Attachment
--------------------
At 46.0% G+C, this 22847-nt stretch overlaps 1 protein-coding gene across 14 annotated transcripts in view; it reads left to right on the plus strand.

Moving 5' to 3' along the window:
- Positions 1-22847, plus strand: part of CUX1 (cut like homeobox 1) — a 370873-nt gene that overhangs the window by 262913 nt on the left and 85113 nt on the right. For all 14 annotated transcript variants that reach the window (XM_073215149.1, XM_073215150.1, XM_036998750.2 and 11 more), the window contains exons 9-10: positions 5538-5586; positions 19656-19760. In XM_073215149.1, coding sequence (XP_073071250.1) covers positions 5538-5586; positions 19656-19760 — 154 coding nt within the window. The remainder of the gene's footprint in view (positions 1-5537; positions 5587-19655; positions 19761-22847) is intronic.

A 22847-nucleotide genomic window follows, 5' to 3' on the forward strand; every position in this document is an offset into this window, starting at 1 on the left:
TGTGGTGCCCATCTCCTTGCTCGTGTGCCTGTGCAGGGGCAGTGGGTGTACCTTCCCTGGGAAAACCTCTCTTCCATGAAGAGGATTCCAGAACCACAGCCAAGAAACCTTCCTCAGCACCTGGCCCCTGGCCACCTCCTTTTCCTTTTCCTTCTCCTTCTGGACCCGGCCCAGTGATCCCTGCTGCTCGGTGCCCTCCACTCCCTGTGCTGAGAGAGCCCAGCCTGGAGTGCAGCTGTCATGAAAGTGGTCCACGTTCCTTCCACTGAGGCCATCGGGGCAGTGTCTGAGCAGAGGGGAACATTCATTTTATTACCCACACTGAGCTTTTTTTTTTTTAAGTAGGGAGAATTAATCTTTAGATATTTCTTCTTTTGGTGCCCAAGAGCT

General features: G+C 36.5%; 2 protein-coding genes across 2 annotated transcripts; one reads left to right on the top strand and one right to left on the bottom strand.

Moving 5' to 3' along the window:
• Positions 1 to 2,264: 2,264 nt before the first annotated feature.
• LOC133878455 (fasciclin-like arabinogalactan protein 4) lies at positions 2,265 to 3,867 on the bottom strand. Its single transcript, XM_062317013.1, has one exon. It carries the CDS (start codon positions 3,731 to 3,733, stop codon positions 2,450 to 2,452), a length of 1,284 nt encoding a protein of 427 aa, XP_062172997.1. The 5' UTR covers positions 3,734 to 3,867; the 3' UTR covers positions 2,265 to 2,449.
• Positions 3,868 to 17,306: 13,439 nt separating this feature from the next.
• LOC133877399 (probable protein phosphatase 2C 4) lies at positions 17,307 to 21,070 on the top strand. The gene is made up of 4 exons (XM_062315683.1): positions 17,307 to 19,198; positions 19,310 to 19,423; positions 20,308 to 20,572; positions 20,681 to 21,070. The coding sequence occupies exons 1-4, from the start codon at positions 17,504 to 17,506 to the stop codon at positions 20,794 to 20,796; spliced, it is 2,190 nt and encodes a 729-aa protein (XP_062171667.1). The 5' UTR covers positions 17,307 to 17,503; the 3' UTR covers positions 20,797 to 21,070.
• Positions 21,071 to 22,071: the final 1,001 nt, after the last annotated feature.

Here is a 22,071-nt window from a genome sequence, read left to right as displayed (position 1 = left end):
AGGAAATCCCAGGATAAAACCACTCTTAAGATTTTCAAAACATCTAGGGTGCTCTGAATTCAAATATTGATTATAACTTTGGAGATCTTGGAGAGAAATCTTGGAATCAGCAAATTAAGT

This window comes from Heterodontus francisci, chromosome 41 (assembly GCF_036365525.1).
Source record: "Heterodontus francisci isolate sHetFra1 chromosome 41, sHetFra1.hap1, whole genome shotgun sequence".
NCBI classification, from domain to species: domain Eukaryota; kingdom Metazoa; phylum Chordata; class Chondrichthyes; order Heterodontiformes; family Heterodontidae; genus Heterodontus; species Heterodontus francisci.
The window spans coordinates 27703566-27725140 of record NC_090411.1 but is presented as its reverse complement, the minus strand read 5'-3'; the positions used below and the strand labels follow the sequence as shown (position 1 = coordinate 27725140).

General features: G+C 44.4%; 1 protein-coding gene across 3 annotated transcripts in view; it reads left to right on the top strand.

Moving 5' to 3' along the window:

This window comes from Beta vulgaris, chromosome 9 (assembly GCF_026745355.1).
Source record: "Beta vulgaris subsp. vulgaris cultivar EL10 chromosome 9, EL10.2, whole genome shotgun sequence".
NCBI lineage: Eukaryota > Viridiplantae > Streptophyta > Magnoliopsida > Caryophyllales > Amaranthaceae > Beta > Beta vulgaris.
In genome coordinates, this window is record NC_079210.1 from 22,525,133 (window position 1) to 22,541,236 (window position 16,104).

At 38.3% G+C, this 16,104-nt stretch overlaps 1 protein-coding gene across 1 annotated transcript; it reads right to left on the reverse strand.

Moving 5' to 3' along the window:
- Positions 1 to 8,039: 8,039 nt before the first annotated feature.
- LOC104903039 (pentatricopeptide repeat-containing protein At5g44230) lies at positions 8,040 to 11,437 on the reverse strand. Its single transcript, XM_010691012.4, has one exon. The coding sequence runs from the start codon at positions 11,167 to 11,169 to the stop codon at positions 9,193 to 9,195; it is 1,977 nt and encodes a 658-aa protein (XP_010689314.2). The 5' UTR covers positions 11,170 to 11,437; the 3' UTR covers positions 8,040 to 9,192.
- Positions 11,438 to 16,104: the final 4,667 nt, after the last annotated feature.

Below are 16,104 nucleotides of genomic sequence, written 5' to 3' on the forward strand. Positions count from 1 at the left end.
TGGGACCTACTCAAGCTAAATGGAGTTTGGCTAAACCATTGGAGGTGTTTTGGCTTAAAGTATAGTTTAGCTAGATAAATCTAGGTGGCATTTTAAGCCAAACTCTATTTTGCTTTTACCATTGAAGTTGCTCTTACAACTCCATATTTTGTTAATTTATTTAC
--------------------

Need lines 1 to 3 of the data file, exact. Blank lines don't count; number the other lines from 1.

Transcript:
At 46.0% G+C, this 22847-nt stretch overlaps 1 protein-coding gene across 14 annotated transcripts in view; it reads left to right on the plus strand.

Moving 5' to 3' along the window:
- Positions 1-22847, plus strand: part of CUX1 (cut like homeobox 1) — a 370873-nt gene that overhangs the window by 262913 nt on the left and 85113 nt on the right. For all 14 annotated transcript variants that reach the window (XM_073215149.1, XM_073215150.1, XM_036998750.2 and 11 more), the window contains exons 9-10: positions 5538-5586; positions 19656-19760. In XM_073215149.1, coding sequence (XP_073071250.1) covers positions 5538-5586; positions 19656-19760 — 154 coding nt within the window. The remainder of the gene's footprint in view (positions 1-5537; positions 5587-19655; positions 19761-22847) is intronic.